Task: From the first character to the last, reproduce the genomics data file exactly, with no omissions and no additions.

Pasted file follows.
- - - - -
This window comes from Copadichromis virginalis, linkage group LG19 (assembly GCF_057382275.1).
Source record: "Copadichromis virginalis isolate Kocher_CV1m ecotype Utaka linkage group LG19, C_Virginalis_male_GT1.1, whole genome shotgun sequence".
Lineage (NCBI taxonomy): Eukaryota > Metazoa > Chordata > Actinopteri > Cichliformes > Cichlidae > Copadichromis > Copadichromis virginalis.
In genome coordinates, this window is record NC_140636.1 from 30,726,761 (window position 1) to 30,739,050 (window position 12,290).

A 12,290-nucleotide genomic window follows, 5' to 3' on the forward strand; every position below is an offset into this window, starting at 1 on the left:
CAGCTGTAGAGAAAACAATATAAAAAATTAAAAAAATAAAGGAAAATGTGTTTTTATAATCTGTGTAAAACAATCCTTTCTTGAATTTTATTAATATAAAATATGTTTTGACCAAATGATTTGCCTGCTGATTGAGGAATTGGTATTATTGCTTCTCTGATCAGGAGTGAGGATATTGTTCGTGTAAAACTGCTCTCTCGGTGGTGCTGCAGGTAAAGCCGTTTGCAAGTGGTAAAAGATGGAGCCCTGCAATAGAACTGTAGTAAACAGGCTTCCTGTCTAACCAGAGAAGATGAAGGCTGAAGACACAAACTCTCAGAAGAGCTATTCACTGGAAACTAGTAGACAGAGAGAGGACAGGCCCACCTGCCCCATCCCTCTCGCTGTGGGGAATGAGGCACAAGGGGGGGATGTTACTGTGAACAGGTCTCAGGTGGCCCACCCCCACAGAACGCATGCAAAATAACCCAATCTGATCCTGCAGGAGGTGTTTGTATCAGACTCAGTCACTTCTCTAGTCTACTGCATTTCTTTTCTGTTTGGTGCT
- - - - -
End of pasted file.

This window comes from Copadichromis virginalis, linkage group LG19 (assembly GCF_057382275.1).
Source record: "Copadichromis virginalis isolate Kocher_CV1m ecotype Utaka linkage group LG19, C_Virginalis_male_GT1.1, whole genome shotgun sequence".
Lineage (NCBI taxonomy): Eukaryota > Metazoa > Chordata > Actinopteri > Cichliformes > Cichlidae > Copadichromis > Copadichromis virginalis.
In genome coordinates, this window is record NC_140636.1 from 30,726,761 (window position 1) to 30,739,050 (window position 12,290).

A 12,290-nucleotide genomic window follows, 5' to 3' on the forward strand; every position below is an offset into this window, starting at 1 on the left:
CAGCTGTAGAGAAAACAATATAAAAAATTAAAAAAATAAAGGAAAATGTGTTTTTATAATCTGTGTAAAACAATCCTTTCTTGAATTTTATTAATATAAAATATGTTTTGACCAAATGATTTGCCTGCTGATTGAGGAATTGGTATTATTGCTTCTCTGATCAGGAGTGAGGATATTGTTCGTGTAAAACTGCTCTCTCGGTGGTGCTGCAGGTAAAGCCGTTTGCAAGTGGTAAAAGATGGAGCCCTGCAATAGAACTGTAGTAAACAGGCTTCCTGTCTAACCAGAGAAGATGAAGGCTGAAGACACAAACTCTCAGAAGAGCTATTCACTGGAAACTAGTAGACAGAGAGAGGACAGGCCCACCTGCCCCATCCCTCTCGCTGTGGGGAATGAGGCACAAGGGGGGGATGTTACTGTGAACAGGTCTCAGGTGGCCCACCCCCACAGAACGCATGCAAAATAACCCAATCTGATCCTGCAGGAGGTGTTTGTATCAGACTCAGTCACTTCTCTAGTCTACTGCATTTCTTTTCTGTTTGGTGCT